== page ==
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Proc Natl Acad Sci U S A. Mar 15, 2005; 102(11): 4033–4038.
Published online Mar 7, 2005. doi:  10.1073/pnas.0409716102
PMCID: PMC554822
Cell Biology

Mechanism of phagolysosome biogenesis block by viable Mycobacterium tuberculosis

Abstract

Live Mycobacterium tuberculosis persists in macrophage phagosomes by interfering with phagolysosome biogenesis. Here, using four-dimensional microscopy and in vitro assays, we report the principal difference between phagosomes containing live and dead mycobacteria. Phosphatidylinositol 3-phosphate (PI3P), a membrane trafficking regulatory lipid essential for phagosomal acquisition of lysosomal constituents, is retained on phagosomes harboring dead mycobacteria but is continuously eliminated from phagosomes with live bacilli. We show that the exclusion of PI3P from live mycobacterial phagosomes can be only transiently reversed by Ca2+ fluxes, and that live M. tuberculosis secretes a lipid phosphatase, SapM, that hydrolyzes PI3P, inhibits phagosome–late endosome fusion in vitro, and contributes to inhibition of phagosomal maturation.

Keywords: macrophage, phagosome, tuberculosis, lysosome, phosphatidylinositol 3-phosphate

The infectious cycle of Mycobacterium tuberculosis rests upon the ability of this potent pathogen to parasitize host mononuclear phagocytic cells (1). In infected macrophages, M. tuberculosis resides within a phagosome that avoids the default maturation pathway leading to phagolysosome formation (2). The salient characteristics of the mycobacterial phagosome include (i) paucity of vacuolar H+ ATPase (3), (ii) attendant inefficient luminal acidification (3); and (iii) inadequate levels of mature lysosomal hydrolases (3, 4). These and additional (46) properties of the M. tuberculosis phagosome promote intracellular survival and growth of the tubercle bacilli and help avoid their immunological detection (1).

The arrest of M. tuberculosis phagosome maturation has been studied at the membrane-trafficking level (2), with a focus on the small GTP-binding proteins, including Rab GTPases (79). Rabs direct intracellular trafficking by regulating activity and recruitment to organellar membranes of Rab-interacting partners and downstream effectors (10). The initial analyses of Rabs on mycobacterial phagosomes have indicated that the M. tuberculosis phagolysosome biogenesis arrest occurs between the stages controlled by the early endosomal GTPase Rab5 and its late endosomal counterpart Rab7 (7). A number of follow-up studies have indicated critical contributions of Rab5 effectors in mycobacterial phagosome maturation arrest, with a prominent role for the phosphatidylinositol 3-kinase (PI3K) hVPS34, its product phosphatidylinositol 3-phosphate (PI3P), and an array of PI3P-binding proteins (1114). PI3P affects localization and function of proteins containing the PI3P-binding domains (FYVE, PH, and PX) (15). These proteins in turn execute various steps in membrane trafficking, endosomal protein sorting, and multisubunit enzyme assembly at the membrane, including phagosomal maturation (11, 16), early endosomal homotypic fusion (17), delivery of internalized plasma membrane receptors to late endosomes (18), formation of internal vesicles within late endosomal multivesicular bodies involved in termination of signaling events (19, 20), and phagocyte NADPH oxidase assembly at the membrane (21). PI3P is also important for the execution of the process of autophagy (22), which has recently been shown to restrict M. tuberculosis growth as a defense mechanism downstream of macrophage activation by IFN-γ (23).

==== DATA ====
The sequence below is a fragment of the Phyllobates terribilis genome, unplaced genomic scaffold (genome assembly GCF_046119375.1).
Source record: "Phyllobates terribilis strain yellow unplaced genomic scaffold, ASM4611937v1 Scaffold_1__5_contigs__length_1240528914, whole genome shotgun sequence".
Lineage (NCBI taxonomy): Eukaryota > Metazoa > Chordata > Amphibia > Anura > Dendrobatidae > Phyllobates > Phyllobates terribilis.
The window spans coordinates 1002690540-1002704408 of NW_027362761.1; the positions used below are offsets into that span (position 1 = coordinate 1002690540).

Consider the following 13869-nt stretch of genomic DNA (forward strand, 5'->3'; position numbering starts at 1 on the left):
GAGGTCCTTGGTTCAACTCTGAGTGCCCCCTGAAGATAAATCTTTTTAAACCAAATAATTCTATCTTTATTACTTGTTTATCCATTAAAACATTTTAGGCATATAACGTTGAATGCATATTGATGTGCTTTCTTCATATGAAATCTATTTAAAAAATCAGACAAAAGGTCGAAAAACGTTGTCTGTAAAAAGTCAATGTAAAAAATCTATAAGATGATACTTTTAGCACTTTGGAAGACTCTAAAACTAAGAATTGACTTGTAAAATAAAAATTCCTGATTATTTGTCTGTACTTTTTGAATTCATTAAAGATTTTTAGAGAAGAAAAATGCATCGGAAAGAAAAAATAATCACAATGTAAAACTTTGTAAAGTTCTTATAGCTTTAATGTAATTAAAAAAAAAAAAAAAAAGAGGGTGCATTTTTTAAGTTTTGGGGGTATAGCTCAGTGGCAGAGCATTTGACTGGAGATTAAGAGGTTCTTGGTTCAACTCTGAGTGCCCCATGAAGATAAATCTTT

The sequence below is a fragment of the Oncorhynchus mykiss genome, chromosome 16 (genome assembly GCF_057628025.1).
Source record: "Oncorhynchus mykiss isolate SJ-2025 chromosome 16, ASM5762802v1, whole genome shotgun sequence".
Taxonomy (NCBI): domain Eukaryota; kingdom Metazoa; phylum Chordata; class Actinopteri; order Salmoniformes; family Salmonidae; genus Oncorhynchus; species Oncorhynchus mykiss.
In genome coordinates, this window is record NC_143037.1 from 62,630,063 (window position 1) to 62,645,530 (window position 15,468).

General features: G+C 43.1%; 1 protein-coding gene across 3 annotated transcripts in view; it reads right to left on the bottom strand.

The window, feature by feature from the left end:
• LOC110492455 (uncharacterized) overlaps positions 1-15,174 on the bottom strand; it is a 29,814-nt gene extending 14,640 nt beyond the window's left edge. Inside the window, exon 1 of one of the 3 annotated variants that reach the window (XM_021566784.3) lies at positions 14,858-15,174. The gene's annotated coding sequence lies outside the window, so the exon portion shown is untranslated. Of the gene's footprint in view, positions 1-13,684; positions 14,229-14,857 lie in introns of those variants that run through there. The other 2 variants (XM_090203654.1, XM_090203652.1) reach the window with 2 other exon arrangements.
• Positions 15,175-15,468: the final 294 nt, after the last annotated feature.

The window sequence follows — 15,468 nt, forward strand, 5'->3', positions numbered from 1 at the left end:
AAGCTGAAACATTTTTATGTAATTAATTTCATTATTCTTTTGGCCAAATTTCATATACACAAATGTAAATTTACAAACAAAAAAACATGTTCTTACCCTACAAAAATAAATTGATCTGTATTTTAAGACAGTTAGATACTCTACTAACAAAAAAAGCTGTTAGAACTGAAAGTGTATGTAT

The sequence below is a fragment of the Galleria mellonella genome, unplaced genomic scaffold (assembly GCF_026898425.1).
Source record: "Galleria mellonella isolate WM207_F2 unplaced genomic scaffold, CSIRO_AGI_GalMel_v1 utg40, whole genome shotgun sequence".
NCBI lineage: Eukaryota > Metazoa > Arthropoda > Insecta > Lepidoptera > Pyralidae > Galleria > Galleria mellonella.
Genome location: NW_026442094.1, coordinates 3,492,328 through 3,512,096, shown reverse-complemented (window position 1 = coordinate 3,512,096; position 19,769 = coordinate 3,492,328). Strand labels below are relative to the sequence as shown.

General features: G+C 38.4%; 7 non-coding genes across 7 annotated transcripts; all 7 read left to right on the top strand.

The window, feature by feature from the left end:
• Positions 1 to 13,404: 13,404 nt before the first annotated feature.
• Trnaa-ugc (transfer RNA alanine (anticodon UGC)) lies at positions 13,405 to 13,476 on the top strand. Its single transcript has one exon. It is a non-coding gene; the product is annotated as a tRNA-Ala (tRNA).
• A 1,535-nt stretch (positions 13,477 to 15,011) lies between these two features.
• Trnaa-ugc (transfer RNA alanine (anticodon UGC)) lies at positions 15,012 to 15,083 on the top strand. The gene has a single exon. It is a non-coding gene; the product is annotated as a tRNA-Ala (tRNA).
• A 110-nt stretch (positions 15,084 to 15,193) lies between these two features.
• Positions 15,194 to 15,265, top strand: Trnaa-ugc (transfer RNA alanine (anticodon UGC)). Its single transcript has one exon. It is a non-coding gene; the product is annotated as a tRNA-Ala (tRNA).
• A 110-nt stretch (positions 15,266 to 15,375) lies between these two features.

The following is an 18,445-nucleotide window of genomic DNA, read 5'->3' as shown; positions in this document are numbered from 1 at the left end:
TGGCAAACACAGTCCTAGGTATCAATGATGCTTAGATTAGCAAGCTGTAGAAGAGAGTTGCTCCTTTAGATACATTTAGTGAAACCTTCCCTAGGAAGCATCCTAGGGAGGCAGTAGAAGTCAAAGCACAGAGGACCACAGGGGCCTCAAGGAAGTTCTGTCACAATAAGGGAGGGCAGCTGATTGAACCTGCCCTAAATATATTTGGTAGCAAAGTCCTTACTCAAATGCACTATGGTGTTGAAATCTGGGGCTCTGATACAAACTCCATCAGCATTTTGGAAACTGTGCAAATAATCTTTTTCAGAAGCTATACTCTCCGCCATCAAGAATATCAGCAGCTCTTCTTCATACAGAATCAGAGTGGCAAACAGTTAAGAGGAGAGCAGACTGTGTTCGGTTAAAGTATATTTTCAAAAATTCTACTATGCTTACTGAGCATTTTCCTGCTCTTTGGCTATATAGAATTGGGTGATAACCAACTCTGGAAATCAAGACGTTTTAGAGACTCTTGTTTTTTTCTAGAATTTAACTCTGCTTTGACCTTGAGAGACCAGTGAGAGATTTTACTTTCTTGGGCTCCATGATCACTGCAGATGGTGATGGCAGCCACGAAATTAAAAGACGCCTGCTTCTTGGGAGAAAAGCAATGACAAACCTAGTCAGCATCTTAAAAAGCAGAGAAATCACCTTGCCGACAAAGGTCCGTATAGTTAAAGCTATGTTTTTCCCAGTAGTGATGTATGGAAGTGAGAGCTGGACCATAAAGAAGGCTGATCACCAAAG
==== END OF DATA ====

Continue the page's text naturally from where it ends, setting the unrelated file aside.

In addition to hVPS34 interactions with Rab5, the recruitment of hVPS34 to endomembranes is controlled in macrophages by Ca2+, calmodulin (CaM), and Ca2+/CaM kinase II (24). It has been shown that M. tuberculosis lipoarabinomannan inhibits cytosolic Ca2+ rise during phagocytosis (24, 25). A model of how M. tuberculosis blocks phagosome maturation has emerged, based on altered hVPS34 recruitment to mycobacterial phagosomes and altered PI3P patterns relative to the model, latex bead phagosomes (12, 14, 24). PI3P is essential for phagosome maturation into the phagolysosome, and inhibition of PI3P production arrests phagosome maturation (11, 16). However, the status of PI3P on phagosomes containing live vs. dead M. tuberculosis is not known. In this work, we show, using live cell imaging, four-dimensional (4D) confocal microscopy, and in vitro assays, that the principal difference between phagosomes harboring live or dead mycobacteria is the persistence of PI3P on phagosomes with killed microorganisms vs. the removal of PI3P from phagosomes harboring live bacilli. We show that, in addition to the known effects of the tubercle bacillus on suppressing Ca2+ fluxes (26), which in turn affect the recruitment of the PI3K responsible for generating PI3P on endomembranes (24), M. tuberculosis encodes a phosphatase that dephosphorylates PI3P and inhibits phagosome–late endosome fusion. These findings help explain how live M. tuberculosis maintains the phagosome maturation block and avoids lysosomal compartments.

Materials and Methods